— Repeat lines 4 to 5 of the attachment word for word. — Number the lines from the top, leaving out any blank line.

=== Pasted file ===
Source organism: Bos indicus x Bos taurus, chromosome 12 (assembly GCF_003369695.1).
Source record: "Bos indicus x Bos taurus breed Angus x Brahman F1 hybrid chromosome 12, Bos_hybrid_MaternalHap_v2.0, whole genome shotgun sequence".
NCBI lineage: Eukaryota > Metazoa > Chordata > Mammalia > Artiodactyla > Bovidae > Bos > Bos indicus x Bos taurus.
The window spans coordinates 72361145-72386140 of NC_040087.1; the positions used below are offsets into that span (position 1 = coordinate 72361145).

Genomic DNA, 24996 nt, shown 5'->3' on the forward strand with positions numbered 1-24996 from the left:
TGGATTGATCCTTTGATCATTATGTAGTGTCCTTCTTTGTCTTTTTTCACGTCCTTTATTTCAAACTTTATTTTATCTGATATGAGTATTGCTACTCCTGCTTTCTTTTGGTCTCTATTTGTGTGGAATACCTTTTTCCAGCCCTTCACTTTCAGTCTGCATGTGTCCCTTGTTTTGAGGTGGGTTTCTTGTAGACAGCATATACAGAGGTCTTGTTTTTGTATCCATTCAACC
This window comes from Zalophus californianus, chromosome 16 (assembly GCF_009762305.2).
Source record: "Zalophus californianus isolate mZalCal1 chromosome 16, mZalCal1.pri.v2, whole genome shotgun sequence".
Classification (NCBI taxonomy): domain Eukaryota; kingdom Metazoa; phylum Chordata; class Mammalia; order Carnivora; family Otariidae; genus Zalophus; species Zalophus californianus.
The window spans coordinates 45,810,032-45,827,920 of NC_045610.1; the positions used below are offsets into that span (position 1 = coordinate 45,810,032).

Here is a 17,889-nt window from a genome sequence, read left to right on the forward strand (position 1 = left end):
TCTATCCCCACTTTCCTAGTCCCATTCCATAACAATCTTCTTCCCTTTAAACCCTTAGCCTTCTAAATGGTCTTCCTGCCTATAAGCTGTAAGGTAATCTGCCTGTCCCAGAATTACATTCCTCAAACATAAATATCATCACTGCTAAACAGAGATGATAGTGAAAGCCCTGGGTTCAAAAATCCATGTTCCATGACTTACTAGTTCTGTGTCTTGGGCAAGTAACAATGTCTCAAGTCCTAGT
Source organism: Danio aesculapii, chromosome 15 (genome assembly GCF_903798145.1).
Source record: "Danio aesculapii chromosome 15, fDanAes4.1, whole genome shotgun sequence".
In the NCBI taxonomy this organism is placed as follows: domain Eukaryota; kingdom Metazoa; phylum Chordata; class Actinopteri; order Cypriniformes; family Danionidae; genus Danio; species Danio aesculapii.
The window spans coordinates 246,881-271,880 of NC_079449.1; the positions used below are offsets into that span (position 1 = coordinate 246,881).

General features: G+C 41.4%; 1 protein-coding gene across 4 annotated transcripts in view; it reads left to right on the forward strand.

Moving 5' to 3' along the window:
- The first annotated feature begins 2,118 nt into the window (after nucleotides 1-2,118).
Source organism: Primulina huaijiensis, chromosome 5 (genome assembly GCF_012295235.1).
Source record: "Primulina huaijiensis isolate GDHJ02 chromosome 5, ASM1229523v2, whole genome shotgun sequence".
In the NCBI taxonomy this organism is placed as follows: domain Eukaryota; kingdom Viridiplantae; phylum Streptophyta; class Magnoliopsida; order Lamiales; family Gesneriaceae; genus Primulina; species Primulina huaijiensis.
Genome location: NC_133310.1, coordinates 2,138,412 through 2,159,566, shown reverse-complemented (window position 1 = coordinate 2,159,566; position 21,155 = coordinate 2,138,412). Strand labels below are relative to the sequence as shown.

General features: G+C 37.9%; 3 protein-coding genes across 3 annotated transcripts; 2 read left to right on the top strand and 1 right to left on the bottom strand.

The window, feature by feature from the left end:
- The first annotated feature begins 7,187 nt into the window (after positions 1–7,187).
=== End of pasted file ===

The window spans coordinates 72361145-72386140 of NC_040087.1; the positions used below are offsets into that span (position 1 = coordinate 72361145).

Genomic DNA, 24996 nt, shown 5'->3' on the forward strand with positions numbered 1-24996 from the left: